Using first-party data to target consumers with personalized messages can make or break a campaign. Each of the search engines -- Bing, Google, Yahoo -- use pixel-placement technology, but brands and their agency partners say there are many challenges to getting it spot on. The benefits, however, outweigh the trials and tribulations.
So when will Bing officially launch a "pixel-placement technology" to target consumers with first-party data? Hopefully sooner rather than later, if Stefanie Hineman has her way, the online advertising marketing manager at Intuit told MediaPost Search Insider Summit attendees during a panel discussion on scaling audience-based optimization with first-party data.
"All the engines use a pixel-placement technology," Hineman said. "Google launched Customer Match and Bing, hopefully, is close to follow. At least if I have my way."
Targeting audiences with first-party data holds promise, but has many challenges. Launching a first-party campaign means the ability to target consumers with more personalized messages based on behavior, especially for returning customers. For Intuit, most searches on the site include the keywords "Turbo Tax," which gives the brand little insight into consumer intent -- only that they're looking for help with their taxes. Using first-party data allows Intuit to combine multiple sources and customize landing pages and adjust bids as needed.
The challenge with using Google Remarketing for Search Ads is that the user must come to your site and you must capture them within a certain amount of time. The information may not be as valuable as a CRM database filled with 10 years of data.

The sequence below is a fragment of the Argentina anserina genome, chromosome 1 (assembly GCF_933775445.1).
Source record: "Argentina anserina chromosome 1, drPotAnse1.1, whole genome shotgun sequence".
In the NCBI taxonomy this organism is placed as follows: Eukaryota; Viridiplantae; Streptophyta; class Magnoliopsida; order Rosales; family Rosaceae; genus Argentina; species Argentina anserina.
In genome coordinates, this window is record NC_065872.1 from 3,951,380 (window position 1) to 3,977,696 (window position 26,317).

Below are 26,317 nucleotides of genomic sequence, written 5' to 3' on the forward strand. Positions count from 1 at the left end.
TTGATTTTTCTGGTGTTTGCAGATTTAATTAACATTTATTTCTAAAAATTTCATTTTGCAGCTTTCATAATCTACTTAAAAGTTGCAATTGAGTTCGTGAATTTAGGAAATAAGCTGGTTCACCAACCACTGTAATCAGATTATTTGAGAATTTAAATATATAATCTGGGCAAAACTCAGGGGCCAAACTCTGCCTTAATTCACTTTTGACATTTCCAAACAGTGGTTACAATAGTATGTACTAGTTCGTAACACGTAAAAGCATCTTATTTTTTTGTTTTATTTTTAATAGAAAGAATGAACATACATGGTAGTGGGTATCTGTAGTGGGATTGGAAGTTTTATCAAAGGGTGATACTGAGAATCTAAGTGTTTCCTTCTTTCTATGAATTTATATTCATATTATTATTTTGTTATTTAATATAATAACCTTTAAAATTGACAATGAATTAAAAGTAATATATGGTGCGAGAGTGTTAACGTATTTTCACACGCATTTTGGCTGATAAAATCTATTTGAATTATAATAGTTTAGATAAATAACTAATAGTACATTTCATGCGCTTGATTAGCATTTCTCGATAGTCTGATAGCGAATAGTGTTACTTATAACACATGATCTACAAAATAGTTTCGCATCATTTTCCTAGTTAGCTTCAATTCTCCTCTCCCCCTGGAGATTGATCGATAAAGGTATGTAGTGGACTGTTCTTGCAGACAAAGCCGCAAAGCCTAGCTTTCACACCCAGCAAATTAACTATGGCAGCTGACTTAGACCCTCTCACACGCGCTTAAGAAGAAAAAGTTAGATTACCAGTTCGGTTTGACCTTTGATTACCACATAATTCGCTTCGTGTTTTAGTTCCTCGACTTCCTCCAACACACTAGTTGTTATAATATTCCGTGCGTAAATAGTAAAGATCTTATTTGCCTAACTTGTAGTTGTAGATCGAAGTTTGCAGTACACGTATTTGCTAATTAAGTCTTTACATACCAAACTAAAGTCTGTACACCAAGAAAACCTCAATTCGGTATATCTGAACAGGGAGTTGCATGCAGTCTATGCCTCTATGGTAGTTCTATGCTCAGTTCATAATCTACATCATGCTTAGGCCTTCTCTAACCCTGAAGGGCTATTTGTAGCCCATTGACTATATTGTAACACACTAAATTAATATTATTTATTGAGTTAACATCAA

Hineman also points to retargeting cookies as a challenge because they only last for 180 days. Turbo Tax has a four month season. Intuit loses the cookies during the off season. And need to start all over again by populating its data management system.
Other challenges exist. Adobe Audience Manager is the closest to scaling and optimizing campaigns, but there's no fluidity from the data sets into paid search in terms of creating custom audience messaging segments, according to Jessie Dearien, regional director of paid search for the Midwest at iProspect.
It creates too much manual work to scale efforts, and the industry remains at least 12 months out for a unified vision, she said. It just creates so much manpower that you have to be selective on the audience, she said.
Success can come by working through challenges -- for example, making sure all channels work from a central playbook. Amy McClain, director of search and performance marketing at Beeby Clark + Meyler, supports campaigns for Marriott Hotels, using the Google remarketing pixel to create data segments from the brand's CRM platform and message customers differently. Some of her clients see between 50% and 60% search traffic coming from non-specific queries when using first-party data.
McClain also found success outside of Remarketing lists for Search Ads by using first-party data on the Google Display Network to test ads and dynamic search ads. She points to valuable lessons learned about consumers, such as their love for cooking sites, which could indicate that the site should highlight restaurant brands.